With 1.2 billion catholics in the world, makes me wonder if the risk of acknowledging the problem would cause too much damage to the integrity of the catholic faith or maybe it’s even more nefarious and everyone is complicit because it runs deeper than those of us on the outside think?

No sense of getting into conjecture. I can only go by what I know personally. The catholic church is set up so you can do just about anything you want for 6 days out of the week and as long as you go and confess on Sunday, you can start the whole cycle over again. My grandfather was an alcoholic with a prolific collection of porn magazines in his closet. My father continued in the tradition and had a substantial collection of porn in his closet which included a projector and stacks of movies of hardcore porn — which I started watching at 13. My ideas on sex were anything but healthy at that age and in fact, I would suggest only in the past 10 years or so have I been able to shed my misogynistic ways and belief that women served only as a means to satisfy men.

And since I’m being so honest, being raised in a catholic household where faith in god was paramount and being cleansed of your sins was important if you didn’t want to go to hell…

I’m sitting here thinking about how damaging some pockets of my life were and how in all these years I’ve never had the courage to talk about or even write down these experiences. My cousin, who was raised as my aunt, by my grandparents, because at the time, the idea that their daughter could be with child, out of wedlock was simply too much shame in a catholic home. They shipped her (their 15 year old daughter)off and my grandmother simply pretended, for the outside world, that the child, my cousin, was hers.

She was two years my junior. When I was 12, she performed her first satanic circle in the basement. The salt, the pentagram and some other artifacts. Without the internet at the time, I’m not even sure how she figured this shit out. She used to talk to imaginary figures behind closed doors…and, when it amused her, she would taunt both my brother and myself with her sexuality. We didn’t understand, at least I didn’t, what was going on. There seemed to be a control aspect to it as she would tempt us with touching and simulated sex. I had never seen sex. I’m sure my brother had never either. But I think we both had an idea. It’s just not something I was ready for or could comprehend but she would compel us to do what she wanted. To disobey would result in her making wild accusations — often telling my grandparents that I beat or swore at her. This would always result in, regardless of my pleading innocence — a beating of my own.

I remember my grandfather giving me the belt and telling me it hurt him more — as I stared at him through the tears, all I could think of was he took her word over mine. After a few times, I learned to just fall in line and if I couldn’t avoid her, do as she told me to. My memories still so fresh, I must refrain from any more details as they are painful and terribly perverse and would do nothing to further the narrative.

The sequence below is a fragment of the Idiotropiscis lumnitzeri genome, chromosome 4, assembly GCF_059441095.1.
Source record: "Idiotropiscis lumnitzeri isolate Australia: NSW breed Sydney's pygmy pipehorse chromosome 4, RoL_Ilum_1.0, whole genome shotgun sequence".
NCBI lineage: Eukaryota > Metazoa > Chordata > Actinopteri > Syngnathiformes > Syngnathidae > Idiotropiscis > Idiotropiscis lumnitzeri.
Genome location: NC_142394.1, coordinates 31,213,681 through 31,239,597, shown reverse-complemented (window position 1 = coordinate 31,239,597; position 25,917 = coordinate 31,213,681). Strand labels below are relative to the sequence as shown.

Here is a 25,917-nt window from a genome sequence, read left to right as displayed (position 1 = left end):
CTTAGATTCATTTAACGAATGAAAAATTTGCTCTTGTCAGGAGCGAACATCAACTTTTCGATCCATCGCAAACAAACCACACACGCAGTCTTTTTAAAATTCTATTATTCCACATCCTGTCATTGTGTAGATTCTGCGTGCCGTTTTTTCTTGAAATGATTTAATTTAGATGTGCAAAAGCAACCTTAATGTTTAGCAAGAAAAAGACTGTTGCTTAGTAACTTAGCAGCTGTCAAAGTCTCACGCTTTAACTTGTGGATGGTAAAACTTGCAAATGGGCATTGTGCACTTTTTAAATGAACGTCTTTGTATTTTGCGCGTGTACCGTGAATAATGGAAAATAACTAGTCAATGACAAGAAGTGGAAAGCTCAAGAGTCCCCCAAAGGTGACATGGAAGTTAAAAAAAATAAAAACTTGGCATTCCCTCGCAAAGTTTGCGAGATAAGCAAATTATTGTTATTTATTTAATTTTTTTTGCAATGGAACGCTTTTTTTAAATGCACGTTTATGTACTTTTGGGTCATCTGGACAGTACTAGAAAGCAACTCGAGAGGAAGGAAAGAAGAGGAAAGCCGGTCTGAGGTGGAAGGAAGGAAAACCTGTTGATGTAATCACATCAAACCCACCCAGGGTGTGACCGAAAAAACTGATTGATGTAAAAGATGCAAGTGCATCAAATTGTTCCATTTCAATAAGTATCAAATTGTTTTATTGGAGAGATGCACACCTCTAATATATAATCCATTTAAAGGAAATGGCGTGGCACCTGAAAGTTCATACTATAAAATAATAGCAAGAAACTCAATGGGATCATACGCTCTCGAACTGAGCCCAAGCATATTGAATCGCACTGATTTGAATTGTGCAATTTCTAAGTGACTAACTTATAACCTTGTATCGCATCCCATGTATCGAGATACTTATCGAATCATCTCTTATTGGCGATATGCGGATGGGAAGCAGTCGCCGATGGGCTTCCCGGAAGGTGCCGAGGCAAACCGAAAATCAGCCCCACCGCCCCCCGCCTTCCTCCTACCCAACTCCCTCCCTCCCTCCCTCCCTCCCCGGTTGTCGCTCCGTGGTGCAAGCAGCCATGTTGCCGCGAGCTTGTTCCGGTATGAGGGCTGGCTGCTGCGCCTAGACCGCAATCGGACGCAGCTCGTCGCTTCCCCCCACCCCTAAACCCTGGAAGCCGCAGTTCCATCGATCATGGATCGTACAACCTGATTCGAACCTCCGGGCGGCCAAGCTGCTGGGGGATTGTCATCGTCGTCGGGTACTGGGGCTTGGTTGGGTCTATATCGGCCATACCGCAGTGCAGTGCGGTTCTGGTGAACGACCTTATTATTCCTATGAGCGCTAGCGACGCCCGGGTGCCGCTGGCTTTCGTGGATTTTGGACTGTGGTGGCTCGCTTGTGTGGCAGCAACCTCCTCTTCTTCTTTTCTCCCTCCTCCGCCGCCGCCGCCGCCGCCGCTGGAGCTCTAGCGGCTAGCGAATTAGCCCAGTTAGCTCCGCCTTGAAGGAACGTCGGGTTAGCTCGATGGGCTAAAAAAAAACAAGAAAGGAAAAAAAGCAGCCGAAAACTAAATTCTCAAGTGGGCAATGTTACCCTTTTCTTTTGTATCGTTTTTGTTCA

As an Atheist, I no longer believe in god. That said, I believe there are evil forces working in this world. It goes to why I am so mired in conspiracy and why I have a distrust of the establishment. There is little doubt in my mind that the catholic church is an organisation, whether intentional or not, that creates monsters. Nobody will ever convince me that the number of catholic priests who molest and rape little boys (and girls) are statistically within acceptable norms. And, we have to wonder just how prolific pedophilia really is and, what creates it.

We’re all connected. On a sub atomic level, I believe that we all have a connection, spiritually. Perhaps this is what god is. In its purest form. Religion, with its rules that seem to be put in place as a guidebook for all the most heinous of things humans can do but may not have thought of — all laid out in great detail to be passed on from generation to generation.

Maybe we’re all lost because of this. I know that as of tonight, I’m no further ahead in understanding why the world is such an awful place. Why people are killing each other, hating each other, abusing, raping, hurting and lying.

Tonight, I sit here, profoundly saddened that I’m mostly powerless to change the world we live in and that my honesty on this page may help a few but will also anger others and, if by some chance my family reads this — cause some discomfort and pain to them.

But I can’t carry it anymore. I won’t carry it. We need to stop normalizing evil behaviour. We need to recognize the human condition. We need to accept that ancient books preaching salvation are doctrines devised to divide and conquer us a human beings.

This started out as a piece on the catholic church, public funding and their right to abolish sex ed…I’m not even sure what just transpired here tonight.

If you feel like weighing in — good or bad, I’d love to hear from you.

Pushing Buttons. It’s What I Do.